Ghana Inflation Rate Slows for the First Time in 17 Months


Ghana’s annual inflation rate eased to 16.4 percent in January of 2015, from 17 percent in the previous month as the government reduced petroleum prices due to the drop in crude oil cost in the world market.

In spite of the decline, inflation rate remains well above the central bank’s target of 13 percent plus or minus two percentage points. A year earlier, inflation was recorded at 13.8 percent. 

In January, food prices advanced an annual 6.9 percent, following a 6.8 percent rise in December. Prices for mineral water, soft drinks and fruit registered the highest increase (+ 16.7 percent), followed by coffee, tea and cocoa (+16 percent) and sugar, jam, honey and chocolate (+15.6 percent). Vegetables recorded the smallest increase (+0.6 percent).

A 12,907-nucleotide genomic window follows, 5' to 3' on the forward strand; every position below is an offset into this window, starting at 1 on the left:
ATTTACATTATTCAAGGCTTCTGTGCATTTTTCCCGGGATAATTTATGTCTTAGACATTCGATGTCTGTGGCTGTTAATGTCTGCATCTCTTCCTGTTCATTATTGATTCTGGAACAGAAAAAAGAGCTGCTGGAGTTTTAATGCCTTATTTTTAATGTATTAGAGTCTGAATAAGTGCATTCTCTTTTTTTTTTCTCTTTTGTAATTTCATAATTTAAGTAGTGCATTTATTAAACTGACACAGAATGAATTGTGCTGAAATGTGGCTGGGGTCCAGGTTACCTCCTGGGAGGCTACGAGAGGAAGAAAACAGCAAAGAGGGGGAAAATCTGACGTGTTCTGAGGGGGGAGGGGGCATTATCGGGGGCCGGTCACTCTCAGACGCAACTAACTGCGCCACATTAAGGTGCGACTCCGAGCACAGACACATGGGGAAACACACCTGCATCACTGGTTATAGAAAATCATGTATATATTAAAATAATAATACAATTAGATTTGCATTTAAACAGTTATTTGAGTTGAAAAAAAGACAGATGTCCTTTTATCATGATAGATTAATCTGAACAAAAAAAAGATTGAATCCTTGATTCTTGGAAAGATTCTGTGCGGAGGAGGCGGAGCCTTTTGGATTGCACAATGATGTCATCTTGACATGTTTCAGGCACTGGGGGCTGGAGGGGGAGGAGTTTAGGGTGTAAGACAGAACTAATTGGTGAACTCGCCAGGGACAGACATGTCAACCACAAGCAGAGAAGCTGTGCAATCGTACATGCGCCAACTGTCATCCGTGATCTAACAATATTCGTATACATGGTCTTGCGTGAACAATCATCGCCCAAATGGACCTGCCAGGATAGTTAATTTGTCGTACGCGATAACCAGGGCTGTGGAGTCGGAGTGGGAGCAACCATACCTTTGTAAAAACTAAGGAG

Year-on-year, cost of housing, water, electricity and gas advanced 32.3 percent, down from a 35.2 percent in the preceding month. Transport prices went up 31.1 percent and prices of culture and recreation surged 20.4 percent. Other positive contribution came from education (+20.2 percent); clothing and footwear (+18.9 percent); furnishing and household equipment (+17.7 percent) and hotels and restaurants (+13.9 percent).

On a monthly basis, consumer prices advanced 3.4 percent, up from 1 percent in December, mostly due to a 5.7 rise in food prices.  

Ghana Inflation Rate Slows for the First Time in 17 Months


Carolina Cunha | carolina.cunha@tradingeconomics.com
2/16/2015 5:28:43 PM